Patient history and the physical have traditionally been the pillars of medical diagnosis, however, in modern day medicine, greater emphasis is being placed on early imaging, especially in the emergent setting. This paradigm switch comes at the expense of the clinical physical examination. The days of your doctor palpating your belly and using their stethoscope to listen to your heart and lungs may be coming to an end. More and more, physicians are relying less on these techniques and supplanting them with advanced medical imaging for aiding diagnosis. This does not mean all of this methodology will disappear, but rather could become much more focused in application.
I am reminded of an anecdotal story told to me by a colleague. As a fellow radiologist, he had asked one of the referring physicians if there were any additional pertinent physical exam findings for the case. The referring clinician’s response was surprising as he proceeded to state, “You are my physical exam.” This was an isolated instance and doesn’t reflect the norm, however it may serve as a glimpse of where medicine is headed when access to advancing imaging is so readily available.
As a radiologist, I assume the role of gatekeeper to advanced medical imaging, an important resource in the field of medicine. Yet with debate concerning overutilization, improper ordering practices and radiation risk, limiting the use of this resource has become paramount. Rationing of healthcare is inevitable and it is important to focus on areas where the value is highest, factoring in both cost and improvement in patient’s quality of life.
Not all advanced medical imaging is harmless. Radiation in the form of x-rays that patients receive from medical imaging is many times greater than background radiation. CTs represent a large portion of this increased radiation exposure in the general public. Development of radiation-induced cancers is a real risk with a prevalence that is hard to define. Overuse of this resource is not only costly but also dangerous to our future health. It is for this reason that it is so important that not only radiologists, but also clinicians and patients themselves fully understand the risks, benefits and alternative options available. It is also important to explore all options, like non-invasive imaging techniques that do not involve the use of x-rays, such as MRI and ultrasound.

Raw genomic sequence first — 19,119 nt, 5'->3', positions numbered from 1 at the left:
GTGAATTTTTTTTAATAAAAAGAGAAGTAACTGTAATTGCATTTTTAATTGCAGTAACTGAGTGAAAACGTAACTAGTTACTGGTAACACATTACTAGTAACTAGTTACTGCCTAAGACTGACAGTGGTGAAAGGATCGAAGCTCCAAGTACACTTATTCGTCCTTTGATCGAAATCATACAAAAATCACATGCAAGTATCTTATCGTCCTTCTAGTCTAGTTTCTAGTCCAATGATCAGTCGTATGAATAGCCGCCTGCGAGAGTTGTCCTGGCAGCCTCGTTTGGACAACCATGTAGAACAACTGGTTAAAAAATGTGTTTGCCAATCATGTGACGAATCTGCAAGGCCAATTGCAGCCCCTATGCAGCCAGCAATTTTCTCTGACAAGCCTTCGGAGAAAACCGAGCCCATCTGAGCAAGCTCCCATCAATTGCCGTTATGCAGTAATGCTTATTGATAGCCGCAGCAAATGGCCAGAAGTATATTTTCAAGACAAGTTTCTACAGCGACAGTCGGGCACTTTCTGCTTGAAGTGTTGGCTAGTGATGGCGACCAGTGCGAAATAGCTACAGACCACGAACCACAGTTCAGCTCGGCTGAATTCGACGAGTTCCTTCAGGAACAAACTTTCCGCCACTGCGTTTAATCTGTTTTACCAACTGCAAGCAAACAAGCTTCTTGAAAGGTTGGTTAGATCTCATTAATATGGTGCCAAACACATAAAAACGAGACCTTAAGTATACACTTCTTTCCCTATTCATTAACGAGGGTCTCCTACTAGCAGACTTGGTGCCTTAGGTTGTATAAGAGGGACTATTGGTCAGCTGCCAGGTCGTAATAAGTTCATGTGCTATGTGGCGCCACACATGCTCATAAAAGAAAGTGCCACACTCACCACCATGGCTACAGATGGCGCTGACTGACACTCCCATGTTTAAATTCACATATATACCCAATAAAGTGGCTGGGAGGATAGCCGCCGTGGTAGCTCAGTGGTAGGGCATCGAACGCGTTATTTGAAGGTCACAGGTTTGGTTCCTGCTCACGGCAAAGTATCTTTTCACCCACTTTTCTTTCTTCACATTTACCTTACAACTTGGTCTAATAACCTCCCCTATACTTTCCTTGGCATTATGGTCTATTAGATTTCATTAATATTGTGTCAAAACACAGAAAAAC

Bringing imaging directly to the bedside is a way that I can see medical care changing in the future. An early example of this technique is with point of care ultrasound. With the recent advances in technology, small lightweight portable ultrasound machines are available at the size of the average smart phone. Although currently quite costly, these units allow clinicians to perform a quick assessment of vital organs to an extent not possible through classic physical examination. Are these the future stethoscopes? It is hard to say, however as this technology expands and grows, these types of units will certainly become more affordable and commonplace in clinical practice.
I am hopeful as a physician that the untimely death of the traditional physical exam will not be in vain. These advances in imaging will lead to better care, more prompt diagnosis and improved outcomes. Growth in the medical field is important and it is my role as a physician and radiologist is to make sure these resources are used not only appropriately but also responsibly.
About the author: Andrew Kesselman, MD, is a diagnostic radiology resident at SUNY Downstate Medical Center in Brooklyn, N.Y.